Health reform a necessity in N.H.

The financing and delivery of health care now bear an eerie resemblance to the credit and banking systems that financed and underwrote home mortgages in 2007. Fortunately, the dangers of an unsustainable health-care system are in clear view and the topic of public policy debates. So, with a front-row seat to the American political process in all of its glory, we are witnesses to a once-in-a-generation opportunity to address fundamental changes in our nation’s health-care system.

Unlike the mortgage crisis, we have the power to prevent this bubble from bursting. However, it is a mistake to try and reconfigure a broken, out-of-date and unstable system. It requires more fundamental reform.

Since the end of World War II, the United States relied on the business sector to provide two essential benefits: employer-paid health insurance and retirement vehicles such as the 401(k). This was possible up until the 1970s, when health care was relatively inexpensive, the United States dominated global markets, and Americans often spent entire careers with a single company. None of this holds true today. Does the relation of employment to the possession of health insurance still make sense? I think not.

Here in New Hampshire, employers and individuals are paying a larger share of the health insurance tab while in the last five years, income growth has been flat. Which reform approach will remedy this? It is difficult for even the savviest of health-care pundits to stay abreast of the health-reform details, including the discussions about individual mandates, employer requirements and expansion of public programs. There is no “perfect” solution.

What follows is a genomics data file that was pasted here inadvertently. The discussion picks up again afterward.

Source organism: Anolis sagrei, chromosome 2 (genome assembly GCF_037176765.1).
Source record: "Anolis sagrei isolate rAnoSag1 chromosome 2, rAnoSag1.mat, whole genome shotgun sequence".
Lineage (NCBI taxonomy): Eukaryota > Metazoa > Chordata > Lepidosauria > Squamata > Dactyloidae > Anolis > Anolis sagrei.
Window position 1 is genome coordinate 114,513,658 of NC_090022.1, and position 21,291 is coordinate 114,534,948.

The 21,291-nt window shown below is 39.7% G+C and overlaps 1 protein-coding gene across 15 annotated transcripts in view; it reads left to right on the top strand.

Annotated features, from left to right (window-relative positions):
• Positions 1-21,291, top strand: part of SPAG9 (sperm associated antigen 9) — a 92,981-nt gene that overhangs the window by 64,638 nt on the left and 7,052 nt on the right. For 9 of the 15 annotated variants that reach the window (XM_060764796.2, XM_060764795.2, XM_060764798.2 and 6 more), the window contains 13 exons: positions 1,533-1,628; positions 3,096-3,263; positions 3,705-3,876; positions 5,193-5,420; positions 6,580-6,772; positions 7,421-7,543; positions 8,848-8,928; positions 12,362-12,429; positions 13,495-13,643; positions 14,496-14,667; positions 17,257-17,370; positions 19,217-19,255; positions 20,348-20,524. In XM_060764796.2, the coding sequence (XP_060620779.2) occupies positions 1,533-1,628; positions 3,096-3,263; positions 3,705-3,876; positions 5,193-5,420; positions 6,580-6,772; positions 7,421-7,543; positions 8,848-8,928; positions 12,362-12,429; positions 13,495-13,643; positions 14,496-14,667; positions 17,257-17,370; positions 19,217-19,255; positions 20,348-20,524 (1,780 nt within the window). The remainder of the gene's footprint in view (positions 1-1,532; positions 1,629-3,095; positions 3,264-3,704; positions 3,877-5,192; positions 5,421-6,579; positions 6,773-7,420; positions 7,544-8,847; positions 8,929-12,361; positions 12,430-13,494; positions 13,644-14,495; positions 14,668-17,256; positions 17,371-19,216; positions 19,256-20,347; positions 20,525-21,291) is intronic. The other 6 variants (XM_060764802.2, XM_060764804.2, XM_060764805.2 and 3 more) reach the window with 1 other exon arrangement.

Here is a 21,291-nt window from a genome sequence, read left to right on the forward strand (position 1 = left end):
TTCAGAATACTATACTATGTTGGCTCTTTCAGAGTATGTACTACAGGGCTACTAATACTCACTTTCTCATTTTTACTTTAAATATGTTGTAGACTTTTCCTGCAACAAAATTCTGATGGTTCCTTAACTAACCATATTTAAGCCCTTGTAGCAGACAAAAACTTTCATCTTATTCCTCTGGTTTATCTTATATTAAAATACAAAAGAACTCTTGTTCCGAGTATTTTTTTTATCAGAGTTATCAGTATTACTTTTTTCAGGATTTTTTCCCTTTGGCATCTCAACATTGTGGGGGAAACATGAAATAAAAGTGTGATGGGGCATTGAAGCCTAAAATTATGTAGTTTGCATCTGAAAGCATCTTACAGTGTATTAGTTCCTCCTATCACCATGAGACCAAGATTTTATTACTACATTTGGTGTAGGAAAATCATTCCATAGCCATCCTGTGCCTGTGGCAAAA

Surely, however, we can find common ground with the president’s three bedrock requirements for real health-care reform: to reduce costs, ensure choice and guarantee quality of care for all.

In many respects, New Hampshire is ahead of the curve in understanding the impact of rising health-care costs and premiums and recommending actions to address them. Coalitions such as the New Hampshire Citizen’s Health Initiative and New Hampshire Voices for Health have been instrumental in moving the policy agenda ahead while positioning New Hampshire as leaders in health system innovation.

Additionally, the Endowment for Health, the state’s largest health foundation, continues to underwrite research about the availability, cost and quality of the state’s health care system.

New Hampshire has a relatively high percentage of healthy, insured people with access to quality care, but premiums for family health insurance coverage are still $3,000 higher than other top-performing states. According to the New Hampshire Center for Public Policy Studies, our total health-care expenditures as a percent of gross state product was 18.1 percent, as compared with 12.7 percent in the top five states.

Additionally, there is a well-documented shortage of primary care, oral health and mental health workforce in our state, which is especially acute in the North Country. Our system of care is often fragmented, with little coordination among providers and agencies. The state budget, like the budgets of so many other states, is severely constrained, even as we witness unprecedented throngs of people in need of assistance.

In short, we know there is an urgent need for reform, but we must also acknowledge that fear-mongering politics are not based in fact. Temper what you hear from these various factions and also recognize the well-meaning next-door neighbor who may not be basing health reform opinions on real information.

As the people of New Hampshire continue to watch health reform unfold, ask these questions of your policymakers and health-care providers about the goals of various legislative proposals:

• Will costs be stabilized while closing coverage gaps?

• Will an affordable option to uninsured or underinsured Americans be offered?

• Will the quality of care be improved?

• Will a payment system for primary care providers increase the availability of practitioners?

• Will an integrated approach to primary care, oral health, mental health and home-health services be encouraged and funded?

If we can answer “yes” to these questions, we can feel reasonably confident that the country’s reform efforts are on the right track and that the overall benefit to New Hampshire will be enormous. Then, perhaps, we can all understand and support efforts to reach a common goal.

James W. Squires, M.D., is president of the Concord-based Endowment for Health.

Categories: Opinion